By The Reverend Monsignor Harry Entwistle
Sunday 3rd June , 2018
Preached at St Ninians & St Chads Parish, Perth
St Paul’s Catholic Church, Mt Lawley
Today’s readings seem to send mixed messages to any hearers. The Book of Deuteronomy tells us how important it is to keep the Sabbath holy for God. Genesis says that God rested on the Sabbath, so Jews do this, not only so they could worship God, but so the family could spend time together and rest.
We Christians do not observe the Sabbath as our holy day, but Sunday, the day of Jesus’ resurrection. Even so, it is the day for Christians to spend time in worship and also in resting. Until recently Sunday was a low activity day in Western civilisations, but secularism has turned it into a 24/7 culture in which there is no room for anything except work or individual indulgence. Interestingly, there are early signs of a push back, not so much to create time to worship God, but to create family time and time for rest.
In the gospel reading, Jesus appears to be deliberately breaking to Sabbath laws. It was permitted for hungry people to pick wheat as they walked through a cornfield but rolling the grain in the fingers to expose the kernel was considered to be threshing the wheat, which was work, so was not permitted on the Sabbath. When the Pharisees accused Jesus of law breaking, he pointed out that when King David and his companions were hungry they entered God’s house and ate holy bread which could only be eaten by priests. David was considered to be pious by the Jews, yet he was not beyond breaking the Sabbath law. Even priests of the Temple who broke Sabbath laws were not deemed to be guilty.
Jesus is making the point that his disciples can also break the Sabbath Law because they have superseded the priests of the Temple. This is because God’s holy place has shifted from a place to a person, namely himself, the Son of Man, who is Lord of all including the Sabbath.
We need to be clear though that Jesus is not some progressive reformer who says it is permissible to break all God’s laws if it suits us. The Sabbath is about rest and Jesus is the one who give us rest. Jesus is God and our rest is found in him. If we want to live according to God’s laws, we must rest in Jesus.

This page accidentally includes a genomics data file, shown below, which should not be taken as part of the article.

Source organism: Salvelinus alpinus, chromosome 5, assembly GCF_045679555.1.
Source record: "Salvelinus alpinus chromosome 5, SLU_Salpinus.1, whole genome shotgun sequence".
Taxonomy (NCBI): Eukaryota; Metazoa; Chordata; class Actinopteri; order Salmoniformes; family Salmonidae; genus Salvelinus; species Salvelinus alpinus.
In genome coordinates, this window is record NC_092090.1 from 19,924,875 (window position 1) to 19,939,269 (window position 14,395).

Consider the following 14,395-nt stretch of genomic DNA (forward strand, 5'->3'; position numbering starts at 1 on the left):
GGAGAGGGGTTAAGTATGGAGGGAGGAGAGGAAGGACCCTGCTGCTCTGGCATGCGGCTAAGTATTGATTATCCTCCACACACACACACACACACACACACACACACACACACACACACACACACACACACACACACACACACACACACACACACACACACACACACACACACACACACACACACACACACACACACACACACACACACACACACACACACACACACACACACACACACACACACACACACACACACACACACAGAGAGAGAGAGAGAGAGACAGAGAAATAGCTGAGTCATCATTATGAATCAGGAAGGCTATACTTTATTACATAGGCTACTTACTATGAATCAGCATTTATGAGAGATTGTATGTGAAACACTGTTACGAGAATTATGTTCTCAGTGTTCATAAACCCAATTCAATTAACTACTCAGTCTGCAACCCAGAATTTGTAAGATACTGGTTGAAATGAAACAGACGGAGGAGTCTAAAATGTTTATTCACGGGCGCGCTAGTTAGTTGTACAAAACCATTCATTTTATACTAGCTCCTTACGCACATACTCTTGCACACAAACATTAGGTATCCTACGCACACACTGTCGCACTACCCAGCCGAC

Jesus is demonstrating to the Pharisees who he is. They tended to observe God’s laws as a bargaining tool against God. “Look God, I have obeyed your laws, so what are you going to do for me?” In contrast, Jesus invites us to live and rest in the life of God’s Word, namely himself, and grow into God’s image. We either live in God’s life, the Catholic life, or we don’t live at all, we merely exist.
St Paul says the same thing. We have been created by God and the thing we call ‘life’ is God’s power. The secular world tells us that we can only be fully alive if we are healthy, rich, happy and sexually fulfilled in whichever variation we might choose. Live it up because instant gratification is the name of the game because when you are dead you are dead. Sorry my mistake, people don’t die any more, they ‘pass,’ but what they pass, and with what grade or to where is less clear.
Jesus says that real life flows from God and returns to God, and he came to us so that we might have life in all its fulness. The only model of what it means to be fully alive is Jesus, and that makes an authentic Christian life difficult to spot. After all. Jesus died the violent death of a loser at a young age, but he was so alive with the life of God that even death could not snuff him out. He is the source of resurrection life for the whole world. He is the Lord of all, the Lord of God’s dance which he offers to those who love him and follow his ways.
“They cut me down
And I leapt up high:
I am the life
That’ll never, never die;
I’ll live in you
If you live in me-
I am the Lord of the Dance, said he.”
Shall we dance?
Monsignor Entwistle is the first Ordinary of the Personal Ordinariate of Our Lady of the Southern Cross. Educated at St Chad's Theological College, he was ordained a priest in the Church of England Diocese of Blackburn in 1964. After reception into the Roman Catholic Church, he was ordained to the priesthood in St Mary's Cathedral, Perth on 15 June 2012.